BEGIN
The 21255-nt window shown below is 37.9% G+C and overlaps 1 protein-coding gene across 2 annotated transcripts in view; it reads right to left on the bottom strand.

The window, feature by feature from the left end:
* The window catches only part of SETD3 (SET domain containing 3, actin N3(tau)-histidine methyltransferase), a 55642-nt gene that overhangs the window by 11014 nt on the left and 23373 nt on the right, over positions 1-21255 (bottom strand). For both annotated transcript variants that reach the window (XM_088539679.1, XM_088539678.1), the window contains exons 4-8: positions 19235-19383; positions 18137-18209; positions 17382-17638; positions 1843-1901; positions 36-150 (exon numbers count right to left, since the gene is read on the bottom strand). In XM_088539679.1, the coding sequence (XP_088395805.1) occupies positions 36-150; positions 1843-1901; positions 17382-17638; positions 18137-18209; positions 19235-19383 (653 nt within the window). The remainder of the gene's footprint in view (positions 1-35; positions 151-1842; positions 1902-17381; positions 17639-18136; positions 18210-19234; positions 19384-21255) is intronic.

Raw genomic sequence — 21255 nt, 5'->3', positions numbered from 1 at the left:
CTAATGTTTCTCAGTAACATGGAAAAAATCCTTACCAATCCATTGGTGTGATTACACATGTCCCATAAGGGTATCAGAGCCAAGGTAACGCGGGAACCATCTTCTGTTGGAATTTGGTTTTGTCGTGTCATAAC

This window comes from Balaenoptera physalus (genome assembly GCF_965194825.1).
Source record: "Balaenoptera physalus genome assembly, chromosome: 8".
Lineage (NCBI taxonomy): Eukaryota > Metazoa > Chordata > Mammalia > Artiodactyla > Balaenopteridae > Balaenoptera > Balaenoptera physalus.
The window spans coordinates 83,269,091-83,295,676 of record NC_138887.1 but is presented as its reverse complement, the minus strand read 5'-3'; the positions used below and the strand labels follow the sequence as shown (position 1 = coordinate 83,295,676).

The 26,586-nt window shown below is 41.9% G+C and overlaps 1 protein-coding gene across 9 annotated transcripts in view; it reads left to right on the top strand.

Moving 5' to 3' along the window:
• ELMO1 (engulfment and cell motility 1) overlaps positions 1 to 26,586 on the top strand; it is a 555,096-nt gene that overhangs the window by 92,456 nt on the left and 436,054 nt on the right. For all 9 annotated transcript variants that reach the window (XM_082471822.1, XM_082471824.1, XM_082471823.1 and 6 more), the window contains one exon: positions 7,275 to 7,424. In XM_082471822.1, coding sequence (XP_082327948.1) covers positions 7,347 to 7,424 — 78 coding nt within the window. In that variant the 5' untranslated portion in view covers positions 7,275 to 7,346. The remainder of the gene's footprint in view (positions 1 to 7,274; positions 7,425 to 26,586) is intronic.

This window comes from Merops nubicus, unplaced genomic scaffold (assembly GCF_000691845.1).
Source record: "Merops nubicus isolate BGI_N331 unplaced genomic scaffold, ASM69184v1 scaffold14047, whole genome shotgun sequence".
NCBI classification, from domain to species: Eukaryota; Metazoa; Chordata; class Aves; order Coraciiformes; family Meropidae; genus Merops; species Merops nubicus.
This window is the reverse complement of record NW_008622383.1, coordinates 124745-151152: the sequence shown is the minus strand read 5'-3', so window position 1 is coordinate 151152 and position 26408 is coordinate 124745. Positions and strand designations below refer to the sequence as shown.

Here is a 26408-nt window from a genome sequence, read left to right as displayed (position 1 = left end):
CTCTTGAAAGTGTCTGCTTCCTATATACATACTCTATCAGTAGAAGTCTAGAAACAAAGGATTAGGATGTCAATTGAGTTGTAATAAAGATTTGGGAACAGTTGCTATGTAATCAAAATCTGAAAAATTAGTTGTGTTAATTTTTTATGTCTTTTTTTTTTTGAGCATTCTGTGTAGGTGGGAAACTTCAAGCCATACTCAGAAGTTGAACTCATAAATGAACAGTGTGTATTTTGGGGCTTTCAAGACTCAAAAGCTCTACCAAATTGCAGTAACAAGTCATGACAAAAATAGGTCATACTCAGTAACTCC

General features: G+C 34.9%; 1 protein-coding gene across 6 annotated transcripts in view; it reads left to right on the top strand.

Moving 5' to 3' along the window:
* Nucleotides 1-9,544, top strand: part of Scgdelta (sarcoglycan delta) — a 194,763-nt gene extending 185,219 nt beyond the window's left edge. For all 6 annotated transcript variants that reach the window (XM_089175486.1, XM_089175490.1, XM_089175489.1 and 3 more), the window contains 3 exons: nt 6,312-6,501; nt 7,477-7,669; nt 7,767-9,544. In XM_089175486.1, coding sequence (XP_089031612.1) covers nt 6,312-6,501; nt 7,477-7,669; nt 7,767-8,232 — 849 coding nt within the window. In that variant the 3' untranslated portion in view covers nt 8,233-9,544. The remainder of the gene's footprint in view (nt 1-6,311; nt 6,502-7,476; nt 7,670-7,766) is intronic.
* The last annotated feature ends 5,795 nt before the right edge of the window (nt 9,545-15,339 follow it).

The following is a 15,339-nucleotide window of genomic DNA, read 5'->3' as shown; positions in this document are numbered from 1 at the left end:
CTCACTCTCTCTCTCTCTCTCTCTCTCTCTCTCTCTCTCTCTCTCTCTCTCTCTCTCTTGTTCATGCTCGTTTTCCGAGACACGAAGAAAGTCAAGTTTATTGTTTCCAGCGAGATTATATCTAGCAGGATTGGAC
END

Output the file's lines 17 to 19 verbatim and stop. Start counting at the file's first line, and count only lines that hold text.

Here is a 26408-nt window from a genome sequence, read left to right as displayed (position 1 = left end):
CTCTTGAAAGTGTCTGCTTCCTATATACATACTCTATCAGTAGAAGTCTAGAAACAAAGGATTAGGATGTCAATTGAGTTGTAATAAAGATTTGGGAACAGTTGCTATGTAATCAAAATCTGAAAAATTAGTTGTGTTAATTTTTTATGTCTTTTTTTTTTTGAGCATTCTGTGTAGGTGGGAAACTTCAAGCCATACTCAGAAGTTGAACTCATAAATGAACAGTGTGTATTTTGGGGCTTTCAAGACTCAAAAGCTCTACCAAATTGCAGTAACAAGTCATGACAAAAATAGGTCATACTCAGTAACTCC

General features: G+C 34.9%; 1 protein-coding gene across 6 annotated transcripts in view; it reads left to right on the top strand.